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Musharraf Rules Out LoC Re-adjustment, answers a broad array of questions in NY
New York, Sept. 22 (NNN): Pakistan President General Pervez Musharraf on Tuesday ruled out any talks for re-adjustment of Line of Control (LoC) in Kashmir and said Islamabad wants a purposeful and meaningful dialogue to address the lingering dispute.

Musharraf hoped that during his meeting with Indian Prime Minister Manmohan Singh, "there would be progress," on issues, including those on Kashmir.

The Pakistani president’s reaction followed following reports that the Indian Prime will offer to adjust the Line of Control (LoC) in troubled Kashmir during his talks with Musharraf on the sidelines of the United Nations General Assembly this week.

Time quoting a senior Indian official had reported from Hong Kong that Singh will make an offer to help defuse the situation in Kashmir. India will offer to "adjust" the LoC, "by a matter of miles" eastwards. The official further said its formal presentation in New York is a result of Singh’s instruction that his foreign affairs team think "out of the box" on Kashmir "to get a solution, and soon."

In the meantime, asserting that Pakistan was doing its best in the fight against terror, Musharraf while proceeding to United Nations General Assembly from the hotel where he is staying, tol newsmen: "Tell me, who else is doing more than Pakistan."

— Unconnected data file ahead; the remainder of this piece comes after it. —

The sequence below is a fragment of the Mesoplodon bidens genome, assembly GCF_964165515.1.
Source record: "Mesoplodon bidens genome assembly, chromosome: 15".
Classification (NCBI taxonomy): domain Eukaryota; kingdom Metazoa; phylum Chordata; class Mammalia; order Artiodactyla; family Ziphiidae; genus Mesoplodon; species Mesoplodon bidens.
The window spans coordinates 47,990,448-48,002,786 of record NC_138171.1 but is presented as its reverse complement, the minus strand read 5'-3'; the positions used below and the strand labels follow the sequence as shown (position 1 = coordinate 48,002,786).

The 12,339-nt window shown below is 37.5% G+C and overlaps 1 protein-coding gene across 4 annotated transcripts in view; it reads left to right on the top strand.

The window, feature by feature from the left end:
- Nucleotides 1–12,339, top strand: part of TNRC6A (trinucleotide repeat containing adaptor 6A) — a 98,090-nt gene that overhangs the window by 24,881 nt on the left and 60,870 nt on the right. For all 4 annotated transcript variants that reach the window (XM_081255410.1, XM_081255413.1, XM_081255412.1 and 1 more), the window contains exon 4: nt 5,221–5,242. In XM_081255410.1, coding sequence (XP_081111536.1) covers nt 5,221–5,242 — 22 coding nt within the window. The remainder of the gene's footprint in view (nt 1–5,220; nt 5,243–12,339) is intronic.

He said he feels very upset when questions as smack of doubt as to what Pakistan was doing were asked. Asked what was the main issue of Pakistan, he said it is the issue of terrorism, which is foremost important. "We are certainly winning battles but we must win war on terrorism," Musharraf said, in response to a question by a newsman in the informal talk. "It can be done," he stated on winning war on terror. It could be done "by pursuing core reasons behind terrorism".

The Pakistani leader said a vast majority of Pakistanis abhors extremism but it was acting silently over the years. He said Pakistan is trying to establish long-term and broad-based relations with the United States, especially in trade and commerce.

"The Muslim world feels as if it is being targeted, and this needs to be addressed," Musharraf told an audience at a Manhattan hotel. He said the first priority should be the Israeli-Palestinian conflict but attention should focus further on poverty and illiteracy, which, he said, were "at the core of terrorism."

Asked what subjects would discuss in his meeting with President Hamid Karzai, he said Afghan presidential elections and terrorism would be topics to come up under discussion. Besides, he said, return of Afghan refugees from Pakistan and matter of their registration would also be discussed.

Responding to another question, he said it was not correct to state that "there was any pressure to monitor the Pak-Afghan border, nor we accept it." In reply to another question, Musharraf said a trilateral meeting was taking place against the backdrop of forthcoming Afghan elections. "We agreed to it, since we are in the same region and it was better to work for the cause of Pak-Afghan coordination," he stated.

When asked to comment on President George Walker Bush’s speech in the UN General Assembly in which the US president mentioned democracy, Musharraf said parliament and democratic institutions in Pakistan are "fully working, and on track". "All is well," he said and added "we are very clear about it, and there is no confusion, whatsoever."